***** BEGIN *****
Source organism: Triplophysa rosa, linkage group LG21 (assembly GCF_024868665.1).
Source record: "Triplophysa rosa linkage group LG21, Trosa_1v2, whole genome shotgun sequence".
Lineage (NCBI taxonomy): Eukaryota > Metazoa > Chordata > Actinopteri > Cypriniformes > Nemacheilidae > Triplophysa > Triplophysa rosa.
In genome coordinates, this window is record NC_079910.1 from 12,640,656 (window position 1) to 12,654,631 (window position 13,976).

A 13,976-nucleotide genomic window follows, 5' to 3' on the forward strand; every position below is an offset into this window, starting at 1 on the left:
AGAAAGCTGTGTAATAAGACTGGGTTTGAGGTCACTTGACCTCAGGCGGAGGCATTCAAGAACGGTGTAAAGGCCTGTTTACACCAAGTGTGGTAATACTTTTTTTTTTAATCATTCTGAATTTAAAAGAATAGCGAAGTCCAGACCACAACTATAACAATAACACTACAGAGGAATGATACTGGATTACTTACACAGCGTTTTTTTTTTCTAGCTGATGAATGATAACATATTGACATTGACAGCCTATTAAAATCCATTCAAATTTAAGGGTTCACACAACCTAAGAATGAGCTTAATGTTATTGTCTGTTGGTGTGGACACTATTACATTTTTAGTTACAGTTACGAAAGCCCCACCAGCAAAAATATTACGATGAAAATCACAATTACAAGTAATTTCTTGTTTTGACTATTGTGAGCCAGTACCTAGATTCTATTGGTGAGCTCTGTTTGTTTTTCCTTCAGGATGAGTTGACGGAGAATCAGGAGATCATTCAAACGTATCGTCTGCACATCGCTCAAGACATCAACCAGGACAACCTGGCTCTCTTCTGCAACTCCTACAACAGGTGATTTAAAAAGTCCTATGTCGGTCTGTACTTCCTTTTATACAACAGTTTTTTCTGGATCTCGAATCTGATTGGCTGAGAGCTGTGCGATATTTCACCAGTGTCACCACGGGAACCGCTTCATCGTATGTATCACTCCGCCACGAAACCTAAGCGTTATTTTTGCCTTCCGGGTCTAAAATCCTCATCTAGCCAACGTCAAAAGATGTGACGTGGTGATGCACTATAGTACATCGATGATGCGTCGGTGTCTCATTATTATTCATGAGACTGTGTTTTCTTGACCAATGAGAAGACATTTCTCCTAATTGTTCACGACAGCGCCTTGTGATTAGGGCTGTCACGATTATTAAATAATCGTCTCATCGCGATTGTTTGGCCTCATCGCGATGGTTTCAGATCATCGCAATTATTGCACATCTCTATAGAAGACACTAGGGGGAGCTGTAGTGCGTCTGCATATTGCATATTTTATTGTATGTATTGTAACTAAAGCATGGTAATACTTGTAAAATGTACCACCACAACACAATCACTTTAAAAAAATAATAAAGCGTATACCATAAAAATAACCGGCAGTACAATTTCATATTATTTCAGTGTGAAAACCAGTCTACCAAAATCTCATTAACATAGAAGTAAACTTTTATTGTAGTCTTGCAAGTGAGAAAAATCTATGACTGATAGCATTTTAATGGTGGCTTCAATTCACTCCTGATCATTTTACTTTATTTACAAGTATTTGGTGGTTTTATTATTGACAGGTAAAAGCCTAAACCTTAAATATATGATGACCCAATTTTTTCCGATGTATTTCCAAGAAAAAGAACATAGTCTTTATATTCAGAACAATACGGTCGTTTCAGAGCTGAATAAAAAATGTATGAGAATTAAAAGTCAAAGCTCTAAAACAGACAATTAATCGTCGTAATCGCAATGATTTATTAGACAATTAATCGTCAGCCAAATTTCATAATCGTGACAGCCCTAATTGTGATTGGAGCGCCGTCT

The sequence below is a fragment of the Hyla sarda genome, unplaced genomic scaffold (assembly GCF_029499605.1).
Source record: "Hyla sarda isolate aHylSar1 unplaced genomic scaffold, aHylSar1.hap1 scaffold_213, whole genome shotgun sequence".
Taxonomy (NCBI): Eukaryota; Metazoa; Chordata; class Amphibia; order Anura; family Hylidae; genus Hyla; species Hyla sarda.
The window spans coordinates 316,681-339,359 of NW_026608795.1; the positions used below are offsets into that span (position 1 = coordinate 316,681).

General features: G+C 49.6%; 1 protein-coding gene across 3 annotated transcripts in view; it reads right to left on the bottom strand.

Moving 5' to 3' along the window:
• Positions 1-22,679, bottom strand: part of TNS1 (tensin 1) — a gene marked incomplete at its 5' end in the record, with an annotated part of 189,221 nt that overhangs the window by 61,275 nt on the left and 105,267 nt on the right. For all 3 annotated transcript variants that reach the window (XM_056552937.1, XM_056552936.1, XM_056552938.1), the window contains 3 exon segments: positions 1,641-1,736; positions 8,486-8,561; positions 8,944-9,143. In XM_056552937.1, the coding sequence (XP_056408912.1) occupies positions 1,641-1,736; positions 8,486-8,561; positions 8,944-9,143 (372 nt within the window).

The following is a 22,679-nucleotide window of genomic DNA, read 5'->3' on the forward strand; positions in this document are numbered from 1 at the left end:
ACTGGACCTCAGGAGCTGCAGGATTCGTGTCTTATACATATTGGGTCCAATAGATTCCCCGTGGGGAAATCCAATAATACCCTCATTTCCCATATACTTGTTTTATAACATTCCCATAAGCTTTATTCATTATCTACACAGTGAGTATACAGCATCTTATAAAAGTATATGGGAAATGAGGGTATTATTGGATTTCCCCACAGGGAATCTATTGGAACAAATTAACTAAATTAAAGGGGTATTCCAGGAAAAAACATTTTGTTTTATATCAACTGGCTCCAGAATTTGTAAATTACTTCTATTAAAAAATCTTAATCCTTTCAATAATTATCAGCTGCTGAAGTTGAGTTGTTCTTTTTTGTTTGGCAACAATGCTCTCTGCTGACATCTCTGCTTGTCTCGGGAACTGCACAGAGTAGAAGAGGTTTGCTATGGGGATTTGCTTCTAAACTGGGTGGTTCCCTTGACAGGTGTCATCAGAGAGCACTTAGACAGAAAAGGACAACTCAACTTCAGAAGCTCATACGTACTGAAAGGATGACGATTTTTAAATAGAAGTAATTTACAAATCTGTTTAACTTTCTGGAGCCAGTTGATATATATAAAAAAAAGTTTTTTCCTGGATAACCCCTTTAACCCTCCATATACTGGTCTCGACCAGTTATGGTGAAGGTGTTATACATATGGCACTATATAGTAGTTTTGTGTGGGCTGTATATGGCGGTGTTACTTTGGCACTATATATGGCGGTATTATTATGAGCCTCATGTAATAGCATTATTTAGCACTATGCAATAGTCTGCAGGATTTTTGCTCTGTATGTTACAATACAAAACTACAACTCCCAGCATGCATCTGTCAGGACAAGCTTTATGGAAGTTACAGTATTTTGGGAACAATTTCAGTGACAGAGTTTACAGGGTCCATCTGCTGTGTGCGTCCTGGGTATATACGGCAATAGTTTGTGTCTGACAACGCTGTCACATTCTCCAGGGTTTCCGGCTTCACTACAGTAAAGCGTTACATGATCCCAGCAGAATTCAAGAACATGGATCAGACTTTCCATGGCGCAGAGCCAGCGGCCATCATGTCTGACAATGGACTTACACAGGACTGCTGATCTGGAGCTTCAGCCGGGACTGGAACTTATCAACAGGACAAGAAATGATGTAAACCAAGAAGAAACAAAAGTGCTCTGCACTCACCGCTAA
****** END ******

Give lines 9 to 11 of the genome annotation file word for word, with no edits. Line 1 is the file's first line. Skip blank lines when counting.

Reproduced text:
Taxonomy (NCBI): Eukaryota; Metazoa; Chordata; class Amphibia; order Anura; family Hylidae; genus Hyla; species Hyla sarda.
The window spans coordinates 316,681-339,359 of NW_026608795.1; the positions used below are offsets into that span (position 1 = coordinate 316,681).

General features: G+C 49.6%; 1 protein-coding gene across 3 annotated transcripts in view; it reads right to left on the bottom strand.